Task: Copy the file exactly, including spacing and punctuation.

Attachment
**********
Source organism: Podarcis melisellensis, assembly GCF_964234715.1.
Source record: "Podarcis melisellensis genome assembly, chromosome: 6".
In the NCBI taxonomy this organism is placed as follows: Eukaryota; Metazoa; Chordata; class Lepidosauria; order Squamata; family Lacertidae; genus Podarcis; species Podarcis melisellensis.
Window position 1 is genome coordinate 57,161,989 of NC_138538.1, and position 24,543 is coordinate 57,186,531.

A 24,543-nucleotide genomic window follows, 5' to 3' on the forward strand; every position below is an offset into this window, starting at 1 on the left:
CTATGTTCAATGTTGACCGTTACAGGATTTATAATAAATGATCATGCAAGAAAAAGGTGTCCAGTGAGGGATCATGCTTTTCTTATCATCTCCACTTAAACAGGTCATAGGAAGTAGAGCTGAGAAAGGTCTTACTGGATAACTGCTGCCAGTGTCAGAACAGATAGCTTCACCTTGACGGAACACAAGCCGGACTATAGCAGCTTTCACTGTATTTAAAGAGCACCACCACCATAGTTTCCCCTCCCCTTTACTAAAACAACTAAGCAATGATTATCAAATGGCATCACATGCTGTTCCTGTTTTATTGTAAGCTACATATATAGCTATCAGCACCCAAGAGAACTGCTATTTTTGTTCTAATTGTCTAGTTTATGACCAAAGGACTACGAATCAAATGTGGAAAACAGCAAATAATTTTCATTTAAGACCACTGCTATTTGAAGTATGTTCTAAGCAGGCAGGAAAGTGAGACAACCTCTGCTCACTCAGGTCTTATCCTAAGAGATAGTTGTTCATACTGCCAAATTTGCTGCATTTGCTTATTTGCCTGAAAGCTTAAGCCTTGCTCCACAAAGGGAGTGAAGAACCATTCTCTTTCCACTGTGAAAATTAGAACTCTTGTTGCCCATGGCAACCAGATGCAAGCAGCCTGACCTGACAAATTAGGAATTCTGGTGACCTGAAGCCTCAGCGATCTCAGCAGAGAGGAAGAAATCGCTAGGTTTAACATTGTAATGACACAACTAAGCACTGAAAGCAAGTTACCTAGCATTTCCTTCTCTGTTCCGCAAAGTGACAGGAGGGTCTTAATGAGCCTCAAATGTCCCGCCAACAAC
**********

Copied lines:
Source organism: Podarcis melisellensis, assembly GCF_964234715.1.
Source record: "Podarcis melisellensis genome assembly, chromosome: 6".
In the NCBI taxonomy this organism is placed as follows: Eukaryota; Metazoa; Chordata; class Lepidosauria; order Squamata; family Lacertidae; genus Podarcis; species Podarcis melisellensis.
Window position 1 is genome coordinate 57,161,989 of NC_138538.1, and position 24,543 is coordinate 57,186,531.

A 24,543-nucleotide genomic window follows, 5' to 3' on the forward strand; every position below is an offset into this window, starting at 1 on the left:
CTATGTTCAATGTTGACCGTTACAGGATTTATAATAAATGATCATGCAAGAAAAAGGTGTCCAGTGAGGGATCATGCTTTTCTTATCATCTCCACTTAAACAGGTCATAGGAAGTAGAGCTGAGAAAGGTCTTACTGGATAACTGCTGCCAGTGTCAGAACAGATAGCTTCACCTTGACGGAACACAAGCCGGACTATAGCAGCTTTCACTGTATTTAAAGAGCACCACCACCATAGTTTCCCCTCCCCTTTACTAAAACAACTAAGCAATGATTATCAAATGGCATCACATGCTGTTCCTGTTTTATTGTAAGCTACATATATAGCTATCAGCACCCAAGAGAACTGCTATTTTTGTTCTAATTGTCTAGTTTATGACCAAAGGACTACGAATCAAATGTGGAAAACAGCAAATAATTTTCATTTAAGACCACTGCTATTTGAAGTATGTTCTAAGCAGGCAGGAAAGTGAGACAACCTCTGCTCACTCAGGTCTTATCCTAAGAGATAGTTGTTCATACTGCCAAATTTGCTGCATTTGCTTATTTGCCTGAAAGCTTAAGCCTTGCTCCACAAAGGGAGTGAAGAACCATTCTCTTTCCACTGTGAAAATTAGAACTCTTGTTGCCCATGGCAACCAGATGCAAGCAGCCTGACCTGACAAATTAGGAATTCTGGTGACCTGAAGCCTCAGCGATCTCAGCAGAGAGGAAGAAATCGCTAGGTTTAACATTGTAATGACACAACTAAGCACTGAAAGCAAGTTACCTAGCATTTCCTTCTCTGTTCCGCAAAGTGACAGGAGGGTCTTAATGAGCCTCAAATGTCCCGCCAACAAC